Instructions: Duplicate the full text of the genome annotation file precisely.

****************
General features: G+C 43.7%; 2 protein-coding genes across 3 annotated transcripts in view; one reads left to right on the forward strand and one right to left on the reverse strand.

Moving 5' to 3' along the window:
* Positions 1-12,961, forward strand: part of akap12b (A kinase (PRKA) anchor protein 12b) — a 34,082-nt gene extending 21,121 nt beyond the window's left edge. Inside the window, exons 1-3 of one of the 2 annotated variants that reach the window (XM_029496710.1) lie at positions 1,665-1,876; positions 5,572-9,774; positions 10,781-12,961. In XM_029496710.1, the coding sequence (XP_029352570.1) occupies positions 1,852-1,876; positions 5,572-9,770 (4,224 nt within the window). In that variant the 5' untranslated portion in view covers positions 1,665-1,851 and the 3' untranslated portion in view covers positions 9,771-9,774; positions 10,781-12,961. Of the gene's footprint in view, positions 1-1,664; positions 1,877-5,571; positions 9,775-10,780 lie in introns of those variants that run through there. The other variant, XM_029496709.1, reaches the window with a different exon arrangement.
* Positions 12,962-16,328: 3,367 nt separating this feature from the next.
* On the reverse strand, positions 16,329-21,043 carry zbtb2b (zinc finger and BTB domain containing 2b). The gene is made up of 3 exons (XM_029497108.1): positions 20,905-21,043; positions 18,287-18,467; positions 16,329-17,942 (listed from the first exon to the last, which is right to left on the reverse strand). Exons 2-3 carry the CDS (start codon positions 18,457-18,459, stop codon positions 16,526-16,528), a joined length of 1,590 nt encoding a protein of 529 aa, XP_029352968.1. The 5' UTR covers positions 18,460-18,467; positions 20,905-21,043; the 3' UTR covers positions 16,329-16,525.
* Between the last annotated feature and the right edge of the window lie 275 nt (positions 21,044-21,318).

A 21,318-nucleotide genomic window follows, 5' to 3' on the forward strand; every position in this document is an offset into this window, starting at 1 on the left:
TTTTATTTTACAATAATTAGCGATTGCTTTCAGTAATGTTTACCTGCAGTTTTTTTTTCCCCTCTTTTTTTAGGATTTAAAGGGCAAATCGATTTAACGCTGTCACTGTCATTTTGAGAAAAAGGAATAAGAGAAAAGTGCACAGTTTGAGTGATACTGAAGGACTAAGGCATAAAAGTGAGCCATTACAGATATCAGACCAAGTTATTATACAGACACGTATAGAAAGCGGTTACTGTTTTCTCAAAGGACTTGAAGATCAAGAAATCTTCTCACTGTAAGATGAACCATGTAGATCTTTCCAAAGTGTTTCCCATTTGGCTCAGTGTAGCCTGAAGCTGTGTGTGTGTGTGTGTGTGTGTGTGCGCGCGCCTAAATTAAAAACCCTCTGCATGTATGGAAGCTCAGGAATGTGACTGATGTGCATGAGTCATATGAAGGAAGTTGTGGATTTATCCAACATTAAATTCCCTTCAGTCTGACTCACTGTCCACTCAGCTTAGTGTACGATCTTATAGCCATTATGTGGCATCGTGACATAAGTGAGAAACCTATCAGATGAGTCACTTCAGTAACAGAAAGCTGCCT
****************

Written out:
General features: G+C 43.7%; 2 protein-coding genes across 3 annotated transcripts in view; one reads left to right on the forward strand and one right to left on the reverse strand.

Moving 5' to 3' along the window:
* Positions 1-12,961, forward strand: part of akap12b (A kinase (PRKA) anchor protein 12b) — a 34,082-nt gene extending 21,121 nt beyond the window's left edge. Inside the window, exons 1-3 of one of the 2 annotated variants that reach the window (XM_029496710.1) lie at positions 1,665-1,876; positions 5,572-9,774; positions 10,781-12,961. In XM_029496710.1, the coding sequence (XP_029352570.1) occupies positions 1,852-1,876; positions 5,572-9,770 (4,224 nt within the window). In that variant the 5' untranslated portion in view covers positions 1,665-1,851 and the 3' untranslated portion in view covers positions 9,771-9,774; positions 10,781-12,961. Of the gene's footprint in view, positions 1-1,664; positions 1,877-5,571; positions 9,775-10,780 lie in introns of those variants that run through there. The other variant, XM_029496709.1, reaches the window with a different exon arrangement.
* Positions 12,962-16,328: 3,367 nt separating this feature from the next.
* On the reverse strand, positions 16,329-21,043 carry zbtb2b (zinc finger and BTB domain containing 2b). The gene is made up of 3 exons (XM_029497108.1): positions 20,905-21,043; positions 18,287-18,467; positions 16,329-17,942 (listed from the first exon to the last, which is right to left on the reverse strand). Exons 2-3 carry the CDS (start codon positions 18,457-18,459, stop codon positions 16,526-16,528), a joined length of 1,590 nt encoding a protein of 529 aa, XP_029352968.1. The 5' UTR covers positions 18,460-18,467; positions 20,905-21,043; the 3' UTR covers positions 16,329-16,525.
* Between the last annotated feature and the right edge of the window lie 275 nt (positions 21,044-21,318).

A 21,318-nucleotide genomic window follows, 5' to 3' on the forward strand; every position in this document is an offset into this window, starting at 1 on the left:
TTTTATTTTACAATAATTAGCGATTGCTTTCAGTAATGTTTACCTGCAGTTTTTTTTTCCCCTCTTTTTTTAGGATTTAAAGGGCAAATCGATTTAACGCTGTCACTGTCATTTTGAGAAAAAGGAATAAGAGAAAAGTGCACAGTTTGAGTGATACTGAAGGACTAAGGCATAAAAGTGAGCCATTACAGATATCAGACCAAGTTATTATACAGACACGTATAGAAAGCGGTTACTGTTTTCTCAAAGGACTTGAAGATCAAGAAATCTTCTCACTGTAAGATGAACCATGTAGATCTTTCCAAAGTGTTTCCCATTTGGCTCAGTGTAGCCTGAAGCTGTGTGTGTGTGTGTGTGTGTGTGTGCGCGCGCCTAAATTAAAAACCCTCTGCATGTATGGAAGCTCAGGAATGTGACTGATGTGCATGAGTCATATGAAGGAAGTTGTGGATTTATCCAACATTAAATTCCCTTCAGTCTGACTCACTGTCCACTCAGCTTAGTGTACGATCTTATAGCCATTATGTGGCATCGTGACATAAGTGAGAAACCTATCAGATGAGTCACTTCAGTAACAGAAAGCTGCCT